The world’s largest atom-smasher could help physicists understand mysterious dark matter in the universe, and later this year it may offer a discovery even more fascinating than the Higgs-Boson, researchers say.
The Large Hadron Collider, built by the European Organization for Nuclear Research (CERN), has undergone major upgrades this year will begin its second, three-year run.
CERN says that after a two-year break for upgrades, the LHC will be twice as powerful this time.
The collider is already credited with helping physicists discover the elusive Higgs boson, which helps explain how objects have mass, and which led to the award of the 2013 Nobel Prize for physics.
This year, the atom-smasher will restart at a beam energy that is substantially higher, with the goal of better understanding why nature prefers matter to antimatter.
A new discovery “could be as early as this year… if we are really lucky,” said Beate Heinemann, professor of physics at the University of California, Berkeley, during a talk on Saturday at the American Association for the Advancement of Science annual meeting.
Heinemann is a member of the ATLAS research team at the LHC.
“Maybe we will find now supersymmetric matter,” she added.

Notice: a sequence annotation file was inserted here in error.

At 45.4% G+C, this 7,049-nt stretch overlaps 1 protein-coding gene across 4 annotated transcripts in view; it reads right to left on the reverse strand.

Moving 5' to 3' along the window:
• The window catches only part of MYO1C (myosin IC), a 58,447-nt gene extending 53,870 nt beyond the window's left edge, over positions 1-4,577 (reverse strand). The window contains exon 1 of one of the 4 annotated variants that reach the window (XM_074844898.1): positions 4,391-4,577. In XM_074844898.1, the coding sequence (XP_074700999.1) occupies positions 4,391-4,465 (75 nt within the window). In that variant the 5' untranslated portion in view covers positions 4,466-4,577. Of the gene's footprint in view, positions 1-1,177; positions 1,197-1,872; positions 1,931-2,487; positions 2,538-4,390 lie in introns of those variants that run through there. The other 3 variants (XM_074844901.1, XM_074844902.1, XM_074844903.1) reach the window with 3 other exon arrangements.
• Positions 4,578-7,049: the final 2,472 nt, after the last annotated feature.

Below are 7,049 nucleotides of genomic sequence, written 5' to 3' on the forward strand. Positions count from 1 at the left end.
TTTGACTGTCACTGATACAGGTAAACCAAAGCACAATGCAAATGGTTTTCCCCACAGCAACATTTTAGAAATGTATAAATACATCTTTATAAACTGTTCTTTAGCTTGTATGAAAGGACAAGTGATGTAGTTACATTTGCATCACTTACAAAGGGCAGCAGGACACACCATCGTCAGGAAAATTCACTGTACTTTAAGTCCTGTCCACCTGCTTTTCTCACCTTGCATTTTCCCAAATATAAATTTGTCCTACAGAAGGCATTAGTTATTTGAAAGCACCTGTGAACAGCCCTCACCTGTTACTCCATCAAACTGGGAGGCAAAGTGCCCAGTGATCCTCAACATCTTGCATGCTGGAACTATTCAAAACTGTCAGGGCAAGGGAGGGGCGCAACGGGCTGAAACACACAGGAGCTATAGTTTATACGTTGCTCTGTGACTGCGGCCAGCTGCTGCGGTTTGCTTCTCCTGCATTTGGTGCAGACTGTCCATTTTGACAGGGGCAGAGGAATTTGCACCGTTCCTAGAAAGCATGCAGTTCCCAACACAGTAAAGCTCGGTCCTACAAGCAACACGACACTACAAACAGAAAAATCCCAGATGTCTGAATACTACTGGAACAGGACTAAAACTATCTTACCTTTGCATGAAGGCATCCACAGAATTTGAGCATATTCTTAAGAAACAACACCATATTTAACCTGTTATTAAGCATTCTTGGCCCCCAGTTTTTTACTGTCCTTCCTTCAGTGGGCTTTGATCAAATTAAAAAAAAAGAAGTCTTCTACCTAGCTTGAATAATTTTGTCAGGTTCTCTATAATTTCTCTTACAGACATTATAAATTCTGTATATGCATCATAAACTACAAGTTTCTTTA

“For me it is more exciting than the Higgs.”
Supersymmetry is an extension of the standard model of physics that aims to fill in some big gaps regarding how scientists understand matter.
According to the theory of supersymmetry, all particles have a counterpart that is heavier, and experts believe that if these partner particles are there, the LHC should be able to find them.
Since the standard model of physics cannot explain the existence of dark matter, which is thought to hold galaxies together and account for most of the matter in the universe, supersymmetry aims to offer “a more comprehensive picture of our world,” according to the CERN website.
The first of eight steps toward getting the LHC started again began on December 9, and is expected to take several months.